Brushed aside: Female artists struggle for equal gallery representation

Brushed aside: Female artists struggle for equal gallery representation

Five years ago, Micol Hebron, a video and performance artist and art professor at Chapman, wanted to find out how many galleries hosted shows by women artists, but all of her searches for information ran dry. Soon, she became “obsessed” with finding answers and started the Gallery Tally project where Hebron and a handful of volunteer students travel to galleries to record the ratio of male to female artists. So far, they’ve traveled to over 5,000 galleries across the nation, but their findings have remained constant no matter where they go.

“Month after month, (it’s) 70, 80, 90 percent male artists,” Hebron said. “Women have been excluded from the professional pipeline.”

At Chapman, the main artist of the iconic (and sometimes controversial) bronze busts strewn about campus is a woman. Newport beach based sculptor Miriam Baker sculpted at least 20 of the busts, including the likenesses of Ronald Reagan and Ella Fitzgerald. Still, Baker is the exception, not the rule.

When Gallery Tally surveyed the works on display in Chapman’s Hilbert Museum of California Art in 2016, they found 99 percent of the works were made by men. The Hilbert collection houses art from more than 300 artists. Only 48 pieces, or 16 percent, were made by women, according to Mary Platt, director of the Hilbert Museum.

Jackson Gathard’s poster from the 2016 Gallery Tally review of the Hilbert Museum. | Photo courtesy of Micol Hebron

The Phyllis & Ross Escalette Permanent Collection of Art, the largest of Chapman’s art collections with more than 700 pieces, does not keep track of the ratio of male to female artists, but they are, “busy trying to proactively add more women artists to (their) collection,” said Dr. Lindsay Shen, Director of Art Collections for Chapman. Hebron has tried to tally the Escalette collection, but has run into “difficulties” receiving exact information.

Though about 46 percent of artists are female, according to the most recent data available from the National Endowment for the Arts, galleries around the world don’t reflect this number. Work by female artists makes up roughly 35 percent of art on display in the Tate Modern, and from 2007-2014, only about 20 percent of solo exhibitions in the Museum of Modern Art (MOMA) and the Los Angeles County Museum of Art (LACMA) featured women artists.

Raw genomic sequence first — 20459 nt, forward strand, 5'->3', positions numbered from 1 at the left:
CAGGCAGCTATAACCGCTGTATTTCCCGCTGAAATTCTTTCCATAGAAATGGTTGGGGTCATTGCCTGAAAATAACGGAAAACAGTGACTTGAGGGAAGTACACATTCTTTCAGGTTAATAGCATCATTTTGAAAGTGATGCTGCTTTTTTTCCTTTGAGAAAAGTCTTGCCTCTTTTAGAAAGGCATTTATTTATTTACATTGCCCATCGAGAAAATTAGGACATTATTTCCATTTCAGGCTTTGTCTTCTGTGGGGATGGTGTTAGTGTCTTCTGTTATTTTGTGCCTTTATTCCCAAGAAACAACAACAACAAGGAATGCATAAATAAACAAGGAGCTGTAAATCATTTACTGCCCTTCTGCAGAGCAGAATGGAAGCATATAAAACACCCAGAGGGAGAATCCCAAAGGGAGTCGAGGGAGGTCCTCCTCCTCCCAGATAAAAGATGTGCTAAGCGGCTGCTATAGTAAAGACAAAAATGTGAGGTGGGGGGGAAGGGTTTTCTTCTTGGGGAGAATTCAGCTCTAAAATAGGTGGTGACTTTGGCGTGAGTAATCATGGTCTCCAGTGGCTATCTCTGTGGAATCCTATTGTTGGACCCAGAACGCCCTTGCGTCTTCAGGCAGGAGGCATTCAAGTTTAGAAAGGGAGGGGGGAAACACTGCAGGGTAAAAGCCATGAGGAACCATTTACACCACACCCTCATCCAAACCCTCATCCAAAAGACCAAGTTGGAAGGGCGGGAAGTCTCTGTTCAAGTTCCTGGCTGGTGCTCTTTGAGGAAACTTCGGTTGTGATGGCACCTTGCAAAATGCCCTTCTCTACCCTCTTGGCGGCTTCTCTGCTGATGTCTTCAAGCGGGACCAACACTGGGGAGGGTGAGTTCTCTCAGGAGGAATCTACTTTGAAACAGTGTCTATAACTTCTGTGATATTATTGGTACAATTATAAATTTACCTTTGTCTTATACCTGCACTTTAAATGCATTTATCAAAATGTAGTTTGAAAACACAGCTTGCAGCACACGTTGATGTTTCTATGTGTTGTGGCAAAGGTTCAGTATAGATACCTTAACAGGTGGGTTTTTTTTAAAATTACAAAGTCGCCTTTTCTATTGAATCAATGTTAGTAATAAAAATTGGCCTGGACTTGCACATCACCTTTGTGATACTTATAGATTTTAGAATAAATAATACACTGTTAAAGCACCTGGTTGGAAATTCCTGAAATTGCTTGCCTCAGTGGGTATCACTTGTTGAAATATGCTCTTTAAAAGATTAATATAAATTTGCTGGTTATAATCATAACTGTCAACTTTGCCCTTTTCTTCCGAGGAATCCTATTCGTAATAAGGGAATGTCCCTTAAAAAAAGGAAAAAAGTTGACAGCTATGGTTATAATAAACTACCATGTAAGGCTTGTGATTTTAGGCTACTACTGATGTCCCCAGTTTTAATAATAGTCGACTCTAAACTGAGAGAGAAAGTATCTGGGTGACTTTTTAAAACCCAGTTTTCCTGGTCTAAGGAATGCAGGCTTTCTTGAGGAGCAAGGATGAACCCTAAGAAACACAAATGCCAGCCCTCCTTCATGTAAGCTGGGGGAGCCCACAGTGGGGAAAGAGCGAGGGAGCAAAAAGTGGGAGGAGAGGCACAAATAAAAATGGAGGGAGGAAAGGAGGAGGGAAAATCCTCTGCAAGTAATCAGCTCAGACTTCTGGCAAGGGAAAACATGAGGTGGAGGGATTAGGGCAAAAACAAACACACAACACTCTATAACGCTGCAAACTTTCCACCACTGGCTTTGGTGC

“It’s so strange because there’s so many female art students, and then when you see it in a professional realm, not that many female artists make it,” said Kayla Quinlan, a junior fine arts major.

Though Chapman is generally along the same lines as national galleries concerning it’s representation of female artists, the school’s art community hopes changes can be made. Platt is working towards putting together an exhibition of female California artists at the Hilbert, while professors continue to encourage their students to think critically about their entrance into the art world.

“The field that (art students) are entering has never pretended to be equitable,” said Denise Johnson, an art history professor at Chapman. “It’s privileged, and in the economy of the art market, there’s very little that would persuade it to be equitable.

Even when women are represented, they are often not paid as much for their work as their male counterparts. The highest selling painting by a male artist is Leonardo DaVinci’s “Salvator Mundi”, which was bought at auction in 2017 for 450 million dollars. The top selling female-made painting, Georgia O’Keeffe’s “White Flower No.1”, sold for 4.44 million.

“The disparity is just appalling,” Hebron said. “The art world is one of the few remaining markets that is completely unregulated.”

The entrance of the Hilbert Museum | Photo by KALI HOFFMAN

Alongside educating her art students about the issue of representation, Hebron also encourages them to treat their art like a “business” and be smart about who takes an interest in their work.

“There are people who play artists as if they are betting on horses,” Hebron said. “You are essentially an independent contractor, an entrepreneur. Female artists undersell themselves, that’s a part of capitalism and a long standing bias that women aren’t worth it.”

There’s also no official oversight system, like unions, in place for freelance artists. Museum review organizations exist, but they generally have no say over how artists get paid or who is selected for galleries, Platt said

Though Hebron said the reality of the art world can be “disillusioning” for aspiring artists, especially since it’s often a “passionate” field, she said students have a better chance if they prepare themselves for the road ahead. She recommends art students minor in business, research galleries they want to collaborate with, and, most importantly, never work for free.

“I would love it if we didn’t have capitalism at all, but since we live in a capitalist system, I think women’s labor and their time and investment should be acknowledged and valued,” Hebron said. “I hope that students do stand up for what they’re worth, and don’t work with people who don’t recognize their worth.”

Quinlan has already put this advice into action. Instead of getting discouraged, she said learning about inequality inspires her to seek out potential employers that care about equal representation.   

“If anything, it makes me more ambitious in my work,” Quinlan said.


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